An editorial / By Dale McFeatters
Scripps Howard News Service
September 03, 2005
By voice votes and a disregard of procedural niceties, the House on Thursday and the Senate on Friday approved $10.5 billion for rescue, relief and cleanup. A relative handful of lawmakers returned to Washington early for the vote rather than wait until Tuesday, when Congress officially returns from its Labor Day recess. It's well that they did because the symbolism of further delay would have been awful, and the Federal Emergency Management Agency would have been on the edge of running out of money.
Of that amount, $10 billion goes to FEMA and $500 million to the Defense Department, but even so, it is expected to last only a few weeks. White House budget director Josh Bolten said it was only "a stopgap measure," and other emergency appropriations bills are likely to come along in close order as cost estimates become clearer.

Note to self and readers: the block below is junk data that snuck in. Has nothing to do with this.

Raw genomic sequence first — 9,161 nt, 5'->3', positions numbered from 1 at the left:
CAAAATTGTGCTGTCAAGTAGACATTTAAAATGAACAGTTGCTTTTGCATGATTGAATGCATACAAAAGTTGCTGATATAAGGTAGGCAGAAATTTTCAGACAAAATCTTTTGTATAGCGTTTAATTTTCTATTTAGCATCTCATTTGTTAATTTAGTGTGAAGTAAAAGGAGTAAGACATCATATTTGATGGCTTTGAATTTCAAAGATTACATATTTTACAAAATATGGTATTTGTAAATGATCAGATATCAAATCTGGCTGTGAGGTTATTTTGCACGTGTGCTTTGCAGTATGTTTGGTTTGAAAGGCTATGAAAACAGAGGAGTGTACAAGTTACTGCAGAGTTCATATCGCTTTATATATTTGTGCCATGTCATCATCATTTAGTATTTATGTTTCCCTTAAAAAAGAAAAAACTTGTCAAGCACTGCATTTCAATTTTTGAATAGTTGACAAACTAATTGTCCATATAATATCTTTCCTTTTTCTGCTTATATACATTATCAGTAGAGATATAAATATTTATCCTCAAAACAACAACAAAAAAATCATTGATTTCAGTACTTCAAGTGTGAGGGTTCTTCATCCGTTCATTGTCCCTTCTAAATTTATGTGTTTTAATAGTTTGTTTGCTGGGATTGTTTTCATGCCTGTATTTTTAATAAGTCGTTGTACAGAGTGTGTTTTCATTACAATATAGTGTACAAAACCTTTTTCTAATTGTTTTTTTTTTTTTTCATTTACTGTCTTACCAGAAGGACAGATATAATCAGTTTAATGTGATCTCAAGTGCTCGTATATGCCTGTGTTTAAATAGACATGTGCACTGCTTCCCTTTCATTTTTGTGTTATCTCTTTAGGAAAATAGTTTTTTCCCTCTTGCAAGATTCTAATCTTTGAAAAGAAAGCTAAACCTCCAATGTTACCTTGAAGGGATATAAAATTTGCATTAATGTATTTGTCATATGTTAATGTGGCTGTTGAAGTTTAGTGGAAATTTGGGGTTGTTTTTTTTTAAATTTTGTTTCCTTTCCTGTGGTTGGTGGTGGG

This first installment was straightforward, but politics will likely intrude on subsequent measures. These will be must-pass bills that no one wants to be seen as blocking so it is inevitable that members of Congress and special-interest lobbyists will try to attach pet projects to them. This happened after 9/11 when special-interest measures were gussied up with the label "security."
The congressional leadership must be far tougher than in the past to see that the coming emergency measures are not loaded down with pork, as was the shameful highway bill. The budget deficit will take a big enough hit as it is from legitimate Katrina spending.
The Republican-led Congress has a poor record of setting and sticking to spending priorities. This is a good chance to start anew.
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